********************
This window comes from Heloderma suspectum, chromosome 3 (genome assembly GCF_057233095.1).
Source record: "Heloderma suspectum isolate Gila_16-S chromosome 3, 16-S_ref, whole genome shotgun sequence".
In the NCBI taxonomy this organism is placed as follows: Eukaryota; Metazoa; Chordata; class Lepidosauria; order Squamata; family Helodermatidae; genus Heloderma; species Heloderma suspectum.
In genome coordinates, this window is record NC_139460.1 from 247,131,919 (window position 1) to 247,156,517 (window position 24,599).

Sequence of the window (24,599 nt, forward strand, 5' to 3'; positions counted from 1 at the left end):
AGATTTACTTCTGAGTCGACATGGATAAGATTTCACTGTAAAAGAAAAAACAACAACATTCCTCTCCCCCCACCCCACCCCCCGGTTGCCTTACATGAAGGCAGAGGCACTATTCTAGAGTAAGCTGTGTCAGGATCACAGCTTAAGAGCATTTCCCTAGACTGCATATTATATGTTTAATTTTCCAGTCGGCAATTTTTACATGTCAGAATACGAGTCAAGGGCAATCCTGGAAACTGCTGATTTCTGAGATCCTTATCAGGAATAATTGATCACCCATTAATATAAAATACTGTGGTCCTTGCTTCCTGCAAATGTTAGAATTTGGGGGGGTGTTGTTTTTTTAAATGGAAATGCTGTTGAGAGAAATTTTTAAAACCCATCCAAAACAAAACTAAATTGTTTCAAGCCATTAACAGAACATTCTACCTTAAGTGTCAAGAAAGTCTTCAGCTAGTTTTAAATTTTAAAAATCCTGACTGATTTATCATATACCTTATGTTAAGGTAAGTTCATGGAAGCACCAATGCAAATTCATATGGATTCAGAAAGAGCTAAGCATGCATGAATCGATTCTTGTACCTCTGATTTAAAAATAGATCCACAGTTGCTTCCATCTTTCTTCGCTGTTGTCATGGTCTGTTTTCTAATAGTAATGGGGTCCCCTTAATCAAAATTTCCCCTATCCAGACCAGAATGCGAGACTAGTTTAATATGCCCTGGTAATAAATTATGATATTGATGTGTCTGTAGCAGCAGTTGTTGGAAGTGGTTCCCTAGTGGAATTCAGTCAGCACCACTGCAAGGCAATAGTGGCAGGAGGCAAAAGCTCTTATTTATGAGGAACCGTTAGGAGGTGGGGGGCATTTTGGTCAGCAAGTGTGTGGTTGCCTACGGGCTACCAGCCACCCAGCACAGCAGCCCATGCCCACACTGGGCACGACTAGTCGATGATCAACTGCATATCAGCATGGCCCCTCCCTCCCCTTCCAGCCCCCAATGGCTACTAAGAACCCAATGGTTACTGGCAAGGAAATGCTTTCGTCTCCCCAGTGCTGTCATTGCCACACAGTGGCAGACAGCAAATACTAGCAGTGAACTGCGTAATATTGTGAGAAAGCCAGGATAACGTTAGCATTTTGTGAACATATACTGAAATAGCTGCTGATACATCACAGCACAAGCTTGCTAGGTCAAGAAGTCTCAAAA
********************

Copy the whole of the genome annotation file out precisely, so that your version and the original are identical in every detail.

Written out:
This window comes from Heloderma suspectum, chromosome 3 (genome assembly GCF_057233095.1).
Source record: "Heloderma suspectum isolate Gila_16-S chromosome 3, 16-S_ref, whole genome shotgun sequence".
In the NCBI taxonomy this organism is placed as follows: Eukaryota; Metazoa; Chordata; class Lepidosauria; order Squamata; family Helodermatidae; genus Heloderma; species Heloderma suspectum.
In genome coordinates, this window is record NC_139460.1 from 247,131,919 (window position 1) to 247,156,517 (window position 24,599).

Sequence of the window (24,599 nt, forward strand, 5' to 3'; positions counted from 1 at the left end):
AGATTTACTTCTGAGTCGACATGGATAAGATTTCACTGTAAAAGAAAAAACAACAACATTCCTCTCCCCCCACCCCACCCCCCGGTTGCCTTACATGAAGGCAGAGGCACTATTCTAGAGTAAGCTGTGTCAGGATCACAGCTTAAGAGCATTTCCCTAGACTGCATATTATATGTTTAATTTTCCAGTCGGCAATTTTTACATGTCAGAATACGAGTCAAGGGCAATCCTGGAAACTGCTGATTTCTGAGATCCTTATCAGGAATAATTGATCACCCATTAATATAAAATACTGTGGTCCTTGCTTCCTGCAAATGTTAGAATTTGGGGGGGTGTTGTTTTTTTAAATGGAAATGCTGTTGAGAGAAATTTTTAAAACCCATCCAAAACAAAACTAAATTGTTTCAAGCCATTAACAGAACATTCTACCTTAAGTGTCAAGAAAGTCTTCAGCTAGTTTTAAATTTTAAAAATCCTGACTGATTTATCATATACCTTATGTTAAGGTAAGTTCATGGAAGCACCAATGCAAATTCATATGGATTCAGAAAGAGCTAAGCATGCATGAATCGATTCTTGTACCTCTGATTTAAAAATAGATCCACAGTTGCTTCCATCTTTCTTCGCTGTTGTCATGGTCTGTTTTCTAATAGTAATGGGGTCCCCTTAATCAAAATTTCCCCTATCCAGACCAGAATGCGAGACTAGTTTAATATGCCCTGGTAATAAATTATGATATTGATGTGTCTGTAGCAGCAGTTGTTGGAAGTGGTTCCCTAGTGGAATTCAGTCAGCACCACTGCAAGGCAATAGTGGCAGGAGGCAAAAGCTCTTATTTATGAGGAACCGTTAGGAGGTGGGGGGCATTTTGGTCAGCAAGTGTGTGGTTGCCTACGGGCTACCAGCCACCCAGCACAGCAGCCCATGCCCACACTGGGCACGACTAGTCGATGATCAACTGCATATCAGCATGGCCCCTCCCTCCCCTTCCAGCCCCCAATGGCTACTAAGAACCCAATGGTTACTGGCAAGGAAATGCTTTCGTCTCCCCAGTGCTGTCATTGCCACACAGTGGCAGACAGCAAATACTAGCAGTGAACTGCGTAATATTGTGAGAAAGCCAGGATAACGTTAGCATTTTGTGAACATATACTGAAATAGCTGCTGATACATCACAGCACAAGCTTGCTAGGTCAAGAAGTCTCAAAA